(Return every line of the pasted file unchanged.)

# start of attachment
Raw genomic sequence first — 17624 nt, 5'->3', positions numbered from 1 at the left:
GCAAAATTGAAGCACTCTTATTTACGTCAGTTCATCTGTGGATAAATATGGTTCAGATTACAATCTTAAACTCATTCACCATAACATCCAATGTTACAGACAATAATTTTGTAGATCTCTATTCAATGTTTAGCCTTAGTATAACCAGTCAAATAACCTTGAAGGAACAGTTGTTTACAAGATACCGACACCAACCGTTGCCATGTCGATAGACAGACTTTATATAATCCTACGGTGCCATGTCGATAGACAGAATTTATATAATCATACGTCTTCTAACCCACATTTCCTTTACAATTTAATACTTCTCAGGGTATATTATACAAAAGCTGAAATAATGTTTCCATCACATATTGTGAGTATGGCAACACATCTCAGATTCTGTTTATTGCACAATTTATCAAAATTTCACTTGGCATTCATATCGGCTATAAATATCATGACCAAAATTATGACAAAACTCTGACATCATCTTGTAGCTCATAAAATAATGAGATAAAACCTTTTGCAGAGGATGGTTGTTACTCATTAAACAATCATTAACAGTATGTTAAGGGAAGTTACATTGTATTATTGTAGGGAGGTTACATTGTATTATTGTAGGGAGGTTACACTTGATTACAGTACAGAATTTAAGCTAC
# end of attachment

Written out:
Raw genomic sequence first — 17624 nt, 5'->3', positions numbered from 1 at the left:
GCAAAATTGAAGCACTCTTATTTACGTCAGTTCATCTGTGGATAAATATGGTTCAGATTACAATCTTAAACTCATTCACCATAACATCCAATGTTACAGACAATAATTTTGTAGATCTCTATTCAATGTTTAGCCTTAGTATAACCAGTCAAATAACCTTGAAGGAACAGTTGTTTACAAGATACCGACACCAACCGTTGCCATGTCGATAGACAGACTTTATATAATCCTACGGTGCCATGTCGATAGACAGAATTTATATAATCATACGTCTTCTAACCCACATTTCCTTTACAATTTAATACTTCTCAGGGTATATTATACAAAAGCTGAAATAATGTTTCCATCACATATTGTGAGTATGGCAACACATCTCAGATTCTGTTTATTGCACAATTTATCAAAATTTCACTTGGCATTCATATCGGCTATAAATATCATGACCAAAATTATGACAAAACTCTGACATCATCTTGTAGCTCATAAAATAATGAGATAAAACCTTTTGCAGAGGATGGTTGTTACTCATTAAACAATCATTAACAGTATGTTAAGGGAAGTTACATTGTATTATTGTAGGGAGGTTACATTGTATTATTGTAGGGAGGTTACACTTGATTACAGTACAGAATTTAAGCTAC